Then there are the turnaround firms, which are often hired before a recruiter is called in. If a retailer—like American Apparel, for instance—is in really big trouble, its board will bring on a turnaround firm to help steer the business in the right direction. The firm will then place one of its own at the head of the company as interim CEO. While it's getting the company's books in order, the turnaround firm will also work with a headhunter to find the right permanent CEO. (American Apparel hired New York-based turnaround firm Alvarez & Marsal to help rebuild the company; A&M's managing director Scott Brubaker is currently running the Los Angeles-based maker of deep V-neck tees.) The idea is the company will attract a higher-quality CEO if its prospects are better. The process can take up to a year or a year and a half, depending on how dire the situation.
Some recruiters say that hiring at the top is actually much easier than hiring for a mid-level position since the pool is smaller.
Some recruiters say that hiring at the top is actually much easier than hiring for a mid-level position since the pool is smaller, meaning those top-level appointments are the recruitment industry's equivalent to margin drivers. But CEOs still aren't easy. Especially in retail.
"It's a very frenetic industry," says Jason Hanold, CEO of Chicago-based recruiting firm Hanold Associates. "If you think about the business, it's about weekly and daily results. Very few companies have that kind of turnaround. It starts with the pace. Candidates have to be wired for fast decision making."
In the past, merchants, the people who actually choose what's in stores, ruled retail; J.Crew's Mickey Drexler and L Brand's Les Wexner are both known for being great merchants. But now—thanks to the growing complexity of the retail industry via increased competition, globalization, and, uh, the internet—a CEO must not only get product, but also operations, logistics, customer service, and so on.
The best CEO candidate will be good at hiring a handful of top-level execs who are masters in different areas of the business. A CEO's job is, today more than ever, to make sure these areas are all working together, not to actually work in any of them. "Historically, a retail CEO was a great picker of product," says Les Berglass, CEO of Berglass and Associates, a New York-based recruitment firm credited with placing CEO Sharen Turney at Victoria's Secret and Paul Blum at Fred Segal. "Today, the CEO must be a great picker of people."
JCPenney's Ron Johnson was replaced by a former CEO of the company, who is now being replaced once again. Photo: Getty Images
"The product has to be right, yes," adds Jeff Feinberg, a managing director at Alvarez & Marsal. (Feinberg declined to speak specifically about American Apparel, or any of the turnaround firm's other clients.) "You have to know what product the consumer wants, you can't substitute that. But a CEO needs to surround himself with folks that really get IT, that are on the cutting edge of omnichannel, that understand what's happening in-store. There are so many ways to touch the consumer—you have to be aware of them all."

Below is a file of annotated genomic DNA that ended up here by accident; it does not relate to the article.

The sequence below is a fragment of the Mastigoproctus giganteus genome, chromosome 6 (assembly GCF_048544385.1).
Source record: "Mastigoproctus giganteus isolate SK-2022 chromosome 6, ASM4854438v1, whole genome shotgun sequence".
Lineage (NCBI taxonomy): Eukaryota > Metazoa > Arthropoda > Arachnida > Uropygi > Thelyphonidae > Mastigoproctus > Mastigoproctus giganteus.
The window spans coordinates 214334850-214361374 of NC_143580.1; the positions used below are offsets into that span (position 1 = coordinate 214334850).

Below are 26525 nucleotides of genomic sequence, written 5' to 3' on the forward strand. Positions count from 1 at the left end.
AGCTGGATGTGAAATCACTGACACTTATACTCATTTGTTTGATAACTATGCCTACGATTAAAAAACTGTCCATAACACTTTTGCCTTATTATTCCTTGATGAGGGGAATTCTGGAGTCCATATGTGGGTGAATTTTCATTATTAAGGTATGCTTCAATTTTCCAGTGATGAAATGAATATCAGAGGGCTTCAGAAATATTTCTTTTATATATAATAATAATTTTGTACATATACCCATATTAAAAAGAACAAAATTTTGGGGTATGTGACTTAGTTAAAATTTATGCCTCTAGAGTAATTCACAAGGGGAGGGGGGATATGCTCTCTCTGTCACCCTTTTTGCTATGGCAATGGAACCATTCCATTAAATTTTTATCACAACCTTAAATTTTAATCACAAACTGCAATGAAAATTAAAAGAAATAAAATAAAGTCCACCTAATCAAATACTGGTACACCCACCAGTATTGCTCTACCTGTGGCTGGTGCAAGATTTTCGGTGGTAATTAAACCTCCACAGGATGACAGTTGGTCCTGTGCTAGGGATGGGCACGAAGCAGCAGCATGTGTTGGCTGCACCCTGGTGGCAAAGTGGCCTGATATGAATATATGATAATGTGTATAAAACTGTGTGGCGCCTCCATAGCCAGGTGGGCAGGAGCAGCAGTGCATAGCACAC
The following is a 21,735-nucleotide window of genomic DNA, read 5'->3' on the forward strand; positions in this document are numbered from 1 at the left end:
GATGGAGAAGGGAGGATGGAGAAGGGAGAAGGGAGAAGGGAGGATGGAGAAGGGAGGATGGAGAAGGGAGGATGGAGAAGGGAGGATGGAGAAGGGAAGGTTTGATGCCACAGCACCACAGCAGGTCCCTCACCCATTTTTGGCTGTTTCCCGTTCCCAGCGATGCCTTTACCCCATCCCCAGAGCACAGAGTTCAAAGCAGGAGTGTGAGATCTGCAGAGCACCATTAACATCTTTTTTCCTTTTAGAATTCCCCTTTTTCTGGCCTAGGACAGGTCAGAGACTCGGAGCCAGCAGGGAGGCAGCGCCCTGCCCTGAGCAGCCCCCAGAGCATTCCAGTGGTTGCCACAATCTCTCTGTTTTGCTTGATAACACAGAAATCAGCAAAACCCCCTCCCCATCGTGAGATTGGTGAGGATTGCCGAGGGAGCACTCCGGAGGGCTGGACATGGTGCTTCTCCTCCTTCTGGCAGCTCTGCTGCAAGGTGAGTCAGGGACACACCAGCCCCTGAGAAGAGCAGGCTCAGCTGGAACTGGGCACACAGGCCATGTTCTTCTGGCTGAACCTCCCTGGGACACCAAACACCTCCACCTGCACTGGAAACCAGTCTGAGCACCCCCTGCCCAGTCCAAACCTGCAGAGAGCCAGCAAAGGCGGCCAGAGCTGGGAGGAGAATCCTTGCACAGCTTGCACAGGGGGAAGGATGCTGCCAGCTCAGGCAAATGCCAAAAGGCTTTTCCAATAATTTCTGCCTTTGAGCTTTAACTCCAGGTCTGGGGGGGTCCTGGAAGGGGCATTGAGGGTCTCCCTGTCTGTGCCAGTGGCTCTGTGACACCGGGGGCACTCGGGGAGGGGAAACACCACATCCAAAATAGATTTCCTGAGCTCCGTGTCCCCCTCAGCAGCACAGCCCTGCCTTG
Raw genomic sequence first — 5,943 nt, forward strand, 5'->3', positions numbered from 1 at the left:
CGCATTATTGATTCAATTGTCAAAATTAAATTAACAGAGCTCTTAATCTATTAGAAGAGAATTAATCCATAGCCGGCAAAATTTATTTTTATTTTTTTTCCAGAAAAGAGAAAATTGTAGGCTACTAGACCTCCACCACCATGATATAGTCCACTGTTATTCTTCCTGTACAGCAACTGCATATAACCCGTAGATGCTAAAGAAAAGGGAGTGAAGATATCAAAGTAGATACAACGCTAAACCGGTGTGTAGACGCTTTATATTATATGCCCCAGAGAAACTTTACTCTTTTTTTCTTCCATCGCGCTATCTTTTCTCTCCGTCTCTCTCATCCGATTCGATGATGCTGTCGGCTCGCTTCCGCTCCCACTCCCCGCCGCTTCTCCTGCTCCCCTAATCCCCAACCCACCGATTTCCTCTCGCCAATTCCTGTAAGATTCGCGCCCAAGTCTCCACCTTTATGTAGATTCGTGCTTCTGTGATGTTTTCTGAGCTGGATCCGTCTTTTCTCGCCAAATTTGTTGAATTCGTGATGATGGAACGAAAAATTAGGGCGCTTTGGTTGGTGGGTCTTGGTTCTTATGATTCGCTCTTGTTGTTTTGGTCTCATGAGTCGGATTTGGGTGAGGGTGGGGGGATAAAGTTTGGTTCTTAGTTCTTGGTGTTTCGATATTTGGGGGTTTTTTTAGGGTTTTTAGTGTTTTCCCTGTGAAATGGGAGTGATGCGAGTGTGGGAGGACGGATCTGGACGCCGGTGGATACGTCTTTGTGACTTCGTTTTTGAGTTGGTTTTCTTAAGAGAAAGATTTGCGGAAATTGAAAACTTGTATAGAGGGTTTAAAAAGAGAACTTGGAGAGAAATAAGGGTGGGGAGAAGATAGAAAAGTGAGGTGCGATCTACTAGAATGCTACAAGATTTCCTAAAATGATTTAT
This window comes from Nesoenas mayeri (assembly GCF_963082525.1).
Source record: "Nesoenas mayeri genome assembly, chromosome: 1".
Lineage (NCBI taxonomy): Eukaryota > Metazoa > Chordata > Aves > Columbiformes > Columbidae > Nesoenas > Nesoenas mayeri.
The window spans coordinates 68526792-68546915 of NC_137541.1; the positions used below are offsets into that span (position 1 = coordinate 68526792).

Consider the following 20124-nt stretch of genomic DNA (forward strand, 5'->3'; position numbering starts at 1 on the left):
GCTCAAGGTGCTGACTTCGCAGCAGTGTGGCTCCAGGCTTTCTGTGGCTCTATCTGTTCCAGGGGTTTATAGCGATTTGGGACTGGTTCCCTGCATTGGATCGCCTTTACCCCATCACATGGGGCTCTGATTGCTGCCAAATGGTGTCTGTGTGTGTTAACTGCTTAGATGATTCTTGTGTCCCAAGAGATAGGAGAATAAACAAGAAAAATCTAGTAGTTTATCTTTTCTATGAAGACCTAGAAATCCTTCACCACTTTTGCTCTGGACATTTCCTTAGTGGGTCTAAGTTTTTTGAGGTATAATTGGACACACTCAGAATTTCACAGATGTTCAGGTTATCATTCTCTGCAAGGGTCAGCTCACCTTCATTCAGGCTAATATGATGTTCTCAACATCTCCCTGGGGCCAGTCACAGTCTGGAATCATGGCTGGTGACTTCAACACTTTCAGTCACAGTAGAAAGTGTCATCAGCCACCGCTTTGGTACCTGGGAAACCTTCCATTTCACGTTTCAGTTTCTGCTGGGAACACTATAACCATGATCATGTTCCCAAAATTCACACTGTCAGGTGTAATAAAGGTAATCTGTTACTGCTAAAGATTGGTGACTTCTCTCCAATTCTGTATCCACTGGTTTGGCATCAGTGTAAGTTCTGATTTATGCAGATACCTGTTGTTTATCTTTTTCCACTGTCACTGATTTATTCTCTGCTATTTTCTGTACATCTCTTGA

There's the tech stuff, sure, but retail has always been a challenge. It's a trend-driven, cyclical business, which means it's much harder to keep sales up year over year and month over month. Take America's teen retailers for example. For two decades, Abercrombie & Fitch, American Eagle, and Aéropostale took advantage of the fact that most young people wanted to wear sanitized, preppy clothing. Then fast-fashion came along and essentially ruined their entire business plan, making their margins look crappy and transforming the way teenagers shop in the process.
Or think about Coach, which knew for years that brands like Tory Burch and Michael Kors were driven to steal market share from its logo-driven, mid-priced bags. Coach's strategy has been to go in a more high-end, refined direction with British creative director Stuart Vevers, but the brand acknowledged in its last earnings call that the shift has contributed to what is hoped to be a short-term slump in sales.
Recruiters and board members alike blame the vicious cycle that public corporations feel enslaved to.
One would assume, given the transformative nature of the industry, that companies and recruiters would try to look for retail CEOs far beyond the typical pool. The problem with that, for public companies at least, is the stock market. Look at JCPenney, which brought in Ron Johnson to innovate. In the end, the board rehired its old CEO—who had been iced out in the first place for not being innovative enough—to stabilize things.
Where are the women? Minorities? People under 60? Recruiters and board members alike blame the vicious cycle that public corporations feel enslaved to: They must hire the people with the most experience, preferably those who are currently employed as CEOs, and most of those people are...well, you know. Male. White. Old. And most importantly, unlikely to unnerve shareholders.
What has changed is that brands no longer want to poach from their peers. Instead, they're looking at leaders with a particular skill set instead rather than a specific resume; Target hiring an "outsider"—Pepsi's Cornell, as opposed to a big box store vet—is a good example of this. "Very few companies are interested in hiring from their direct competitors," says Hanold. "They want people who have done well in adjacent sub-industries, not people from companies they've been down on for years. A lot of these choices are based on optics. How does the press release read? What kind of message does it send to the workforce?"
This also helps when it comes to non-compete agreements, which bar execs from jumping ship to a competitor. While it's something recruiters still must weigh, non-competes are, on the whole, becoming less of an issue. Yes, large companies with lots of money may sue if poaching is indeed involved, but with the tech industry ignoring what they consider these unenforceable clauses, other industries like retail are following suit.
In the end, though, it all comes down to one crucial thing. "We're looking for breeders of talent," says Berglass, "and those who surround themselves with talent."